';} ?>

Four Tips: How to Safely Truck Your Boat Over the Road

Choosing the Right  Shipper

ALEXANDRIA,  VA, November 4, 2013 — Last year, Steffen Schmidt wanted to move his 37-foot  sailboat from Seattle to Rhode Island. Schmidt was not unfamiliar with hiring boat transportation services,  and had done it once before with no issues. But this time was different: the  boat was delivered in Wickford, Rhode Island with its mast gashed and mangled;  the prop and cutlass bearing damaged. Then problems occurred in getting  compensated for the damages. How can a boat owner looking to transport their  boat over the road avoid an experience like Schmidt’s? Boat Owners Association  of The United States (BoatUS) has four tips:
1. Find a boat transportation  specialist: It’s best to use a  shipper that specializes in boat transport. Request copies of DOT or state  license documents and cargo insurance – reluctance to provide this information  is reason enough to look elsewhere. You can also check a company’s history of  inspections, crashes and the status of commercial carriers’ licenses at http://safer.fmcsa.dot.gov/companysnapshot.aspx.  Had Schmidt checked here, he would have found his shipper had high percentage  of failed truck inspections – a red flag. All transportation agreements should  be in writing, with complete information about costs, taxes, tariffs,  scheduling, security, and pickup and delivery locations, as well as rules about  refunds for cancellations or delays. Make sure you read and understand the  shipper’s contract.
2. Prepare the boat for shipping: “When shipping overland, most insurance claims come  from poor preparation – not from hitting bridges,” says BoatUS Director of Consumer  Affairs Charles Fort. Consider that your boat may be traveling down the highway  in hurricane-force winds and experience road vibration for days. To help  prepare, Fort strongly advises boat owners use an experienced prepper and  consider hiring a marine  surveyor for the loading and arrival of the boat, as they know load points  and can also document damage. Also take lots of pictures with the date  imprinted, just in case you need prove your case for compensation.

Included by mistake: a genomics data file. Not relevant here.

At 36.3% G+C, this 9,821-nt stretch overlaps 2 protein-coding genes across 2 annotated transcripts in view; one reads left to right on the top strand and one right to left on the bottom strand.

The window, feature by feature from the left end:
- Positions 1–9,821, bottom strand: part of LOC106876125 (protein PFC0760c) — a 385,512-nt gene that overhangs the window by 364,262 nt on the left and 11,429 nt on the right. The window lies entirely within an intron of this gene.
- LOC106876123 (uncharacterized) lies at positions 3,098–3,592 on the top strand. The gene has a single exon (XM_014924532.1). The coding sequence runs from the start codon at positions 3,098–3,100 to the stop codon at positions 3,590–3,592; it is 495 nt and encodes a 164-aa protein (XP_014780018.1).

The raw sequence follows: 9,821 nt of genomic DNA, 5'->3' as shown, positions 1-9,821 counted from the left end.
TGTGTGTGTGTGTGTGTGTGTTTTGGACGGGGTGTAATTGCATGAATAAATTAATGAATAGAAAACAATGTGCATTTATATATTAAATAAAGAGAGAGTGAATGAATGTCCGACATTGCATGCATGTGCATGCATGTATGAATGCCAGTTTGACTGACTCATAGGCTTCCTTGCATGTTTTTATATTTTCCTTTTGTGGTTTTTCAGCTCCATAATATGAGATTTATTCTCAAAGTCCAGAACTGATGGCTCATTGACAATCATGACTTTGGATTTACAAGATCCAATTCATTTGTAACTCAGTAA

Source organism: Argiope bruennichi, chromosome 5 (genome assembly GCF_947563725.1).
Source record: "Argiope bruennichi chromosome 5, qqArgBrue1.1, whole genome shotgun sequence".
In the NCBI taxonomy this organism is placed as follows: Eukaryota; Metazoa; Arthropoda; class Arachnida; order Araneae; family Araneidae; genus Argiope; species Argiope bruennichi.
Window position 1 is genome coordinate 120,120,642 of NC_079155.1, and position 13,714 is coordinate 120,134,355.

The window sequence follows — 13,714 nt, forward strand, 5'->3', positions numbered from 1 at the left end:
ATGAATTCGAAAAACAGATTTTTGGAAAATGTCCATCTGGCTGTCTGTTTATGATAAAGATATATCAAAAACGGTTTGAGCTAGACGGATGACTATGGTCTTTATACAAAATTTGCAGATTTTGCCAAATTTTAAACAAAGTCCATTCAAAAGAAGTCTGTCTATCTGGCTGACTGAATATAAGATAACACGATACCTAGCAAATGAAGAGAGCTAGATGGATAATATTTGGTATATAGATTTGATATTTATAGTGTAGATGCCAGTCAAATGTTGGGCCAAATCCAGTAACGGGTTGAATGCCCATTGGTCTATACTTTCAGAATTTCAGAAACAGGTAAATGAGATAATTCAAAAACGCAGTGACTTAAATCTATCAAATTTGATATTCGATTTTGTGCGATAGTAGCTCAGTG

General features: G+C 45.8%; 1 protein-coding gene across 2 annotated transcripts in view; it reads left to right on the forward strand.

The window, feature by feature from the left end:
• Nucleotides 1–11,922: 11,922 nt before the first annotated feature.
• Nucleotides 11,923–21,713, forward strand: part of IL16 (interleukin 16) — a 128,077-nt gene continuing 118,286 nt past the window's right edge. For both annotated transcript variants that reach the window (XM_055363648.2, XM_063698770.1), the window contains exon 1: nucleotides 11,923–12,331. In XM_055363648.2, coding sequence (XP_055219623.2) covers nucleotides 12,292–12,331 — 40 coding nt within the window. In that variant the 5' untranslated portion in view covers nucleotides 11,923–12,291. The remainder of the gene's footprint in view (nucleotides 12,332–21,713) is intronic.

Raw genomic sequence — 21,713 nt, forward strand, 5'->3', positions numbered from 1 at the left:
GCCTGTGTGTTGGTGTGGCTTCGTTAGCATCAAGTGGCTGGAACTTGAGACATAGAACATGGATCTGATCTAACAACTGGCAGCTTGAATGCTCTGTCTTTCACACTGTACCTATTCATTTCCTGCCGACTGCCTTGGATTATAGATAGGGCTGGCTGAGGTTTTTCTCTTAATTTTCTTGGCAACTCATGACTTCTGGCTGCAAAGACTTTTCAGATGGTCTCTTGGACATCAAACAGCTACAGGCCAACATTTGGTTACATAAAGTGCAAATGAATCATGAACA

3. If something does go wrong, document  it: It’s the boat owner’s  responsibility to document any damage upon arrival and unloading. Don’t let a  trucker depart without acknowledging in writing any damage on the “condition of  cargo” documents and share copies. This is where more photos can help your  case. And call your insurance company immediately if any damage is noted.
4. A word about online bidding  websites: The BoatUS Consumer Protection Bureau has received numerous complaints from members who used bid-type  clearinghouses to find transportation service providers. For a fee, the  websites allow you to enter your information and receive bids from several  transport providers. Unfortunately, the websites don’t verify or validate the  claims about experience, insurance coverage, and licensure made by trucking  companies that are bidding for your business. They also won’t help if you have  problems with the shipper. If you decide to use such a service, use the same  diligence you would if you called a shipper directly. BoatUS members have  access to the BoatUS Consumer Protection Complaint Database and can also check  for any record of complaints.
To  see more detailed information on boat transport, go to: BoatUS.com/boattransport.

Scroll to Top